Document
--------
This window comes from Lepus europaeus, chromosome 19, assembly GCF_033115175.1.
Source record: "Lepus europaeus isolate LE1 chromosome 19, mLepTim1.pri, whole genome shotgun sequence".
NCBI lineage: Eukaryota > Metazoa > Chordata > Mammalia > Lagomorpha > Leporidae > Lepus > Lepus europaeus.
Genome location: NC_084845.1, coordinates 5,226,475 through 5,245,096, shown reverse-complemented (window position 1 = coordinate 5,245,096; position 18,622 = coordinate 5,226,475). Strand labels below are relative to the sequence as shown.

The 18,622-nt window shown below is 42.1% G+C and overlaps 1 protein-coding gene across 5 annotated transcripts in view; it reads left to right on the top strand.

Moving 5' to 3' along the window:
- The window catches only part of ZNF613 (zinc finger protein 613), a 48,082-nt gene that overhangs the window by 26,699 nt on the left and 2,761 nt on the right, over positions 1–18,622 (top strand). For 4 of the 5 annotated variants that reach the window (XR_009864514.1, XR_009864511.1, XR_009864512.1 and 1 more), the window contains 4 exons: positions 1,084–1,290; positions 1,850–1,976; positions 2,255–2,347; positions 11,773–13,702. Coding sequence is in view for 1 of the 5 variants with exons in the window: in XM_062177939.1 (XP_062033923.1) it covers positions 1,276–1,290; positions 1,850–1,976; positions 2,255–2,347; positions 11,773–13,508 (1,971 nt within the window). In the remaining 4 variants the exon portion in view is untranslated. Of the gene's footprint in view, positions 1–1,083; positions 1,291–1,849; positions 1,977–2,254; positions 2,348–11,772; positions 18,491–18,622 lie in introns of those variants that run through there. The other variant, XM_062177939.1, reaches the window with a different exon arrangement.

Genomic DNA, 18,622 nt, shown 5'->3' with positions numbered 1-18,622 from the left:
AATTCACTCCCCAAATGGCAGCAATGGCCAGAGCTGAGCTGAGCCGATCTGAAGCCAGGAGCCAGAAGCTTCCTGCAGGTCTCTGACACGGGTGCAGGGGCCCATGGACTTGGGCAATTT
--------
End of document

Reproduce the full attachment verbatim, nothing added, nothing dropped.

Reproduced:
This window comes from Lepus europaeus, chromosome 19, assembly GCF_033115175.1.
Source record: "Lepus europaeus isolate LE1 chromosome 19, mLepTim1.pri, whole genome shotgun sequence".
NCBI lineage: Eukaryota > Metazoa > Chordata > Mammalia > Lagomorpha > Leporidae > Lepus > Lepus europaeus.
Genome location: NC_084845.1, coordinates 5,226,475 through 5,245,096, shown reverse-complemented (window position 1 = coordinate 5,245,096; position 18,622 = coordinate 5,226,475). Strand labels below are relative to the sequence as shown.

The 18,622-nt window shown below is 42.1% G+C and overlaps 1 protein-coding gene across 5 annotated transcripts in view; it reads left to right on the top strand.

Moving 5' to 3' along the window:
- The window catches only part of ZNF613 (zinc finger protein 613), a 48,082-nt gene that overhangs the window by 26,699 nt on the left and 2,761 nt on the right, over positions 1–18,622 (top strand). For 4 of the 5 annotated variants that reach the window (XR_009864514.1, XR_009864511.1, XR_009864512.1 and 1 more), the window contains 4 exons: positions 1,084–1,290; positions 1,850–1,976; positions 2,255–2,347; positions 11,773–13,702. Coding sequence is in view for 1 of the 5 variants with exons in the window: in XM_062177939.1 (XP_062033923.1) it covers positions 1,276–1,290; positions 1,850–1,976; positions 2,255–2,347; positions 11,773–13,508 (1,971 nt within the window). In the remaining 4 variants the exon portion in view is untranslated. Of the gene's footprint in view, positions 1–1,083; positions 1,291–1,849; positions 1,977–2,254; positions 2,348–11,772; positions 18,491–18,622 lie in introns of those variants that run through there. The other variant, XM_062177939.1, reaches the window with a different exon arrangement.

Genomic DNA, 18,622 nt, shown 5'->3' with positions numbered 1-18,622 from the left:
AATTCACTCCCCAAATGGCAGCAATGGCCAGAGCTGAGCTGAGCCGATCTGAAGCCAGGAGCCAGAAGCTTCCTGCAGGTCTCTGACACGGGTGCAGGGGCCCATGGACTTGGGCAATTT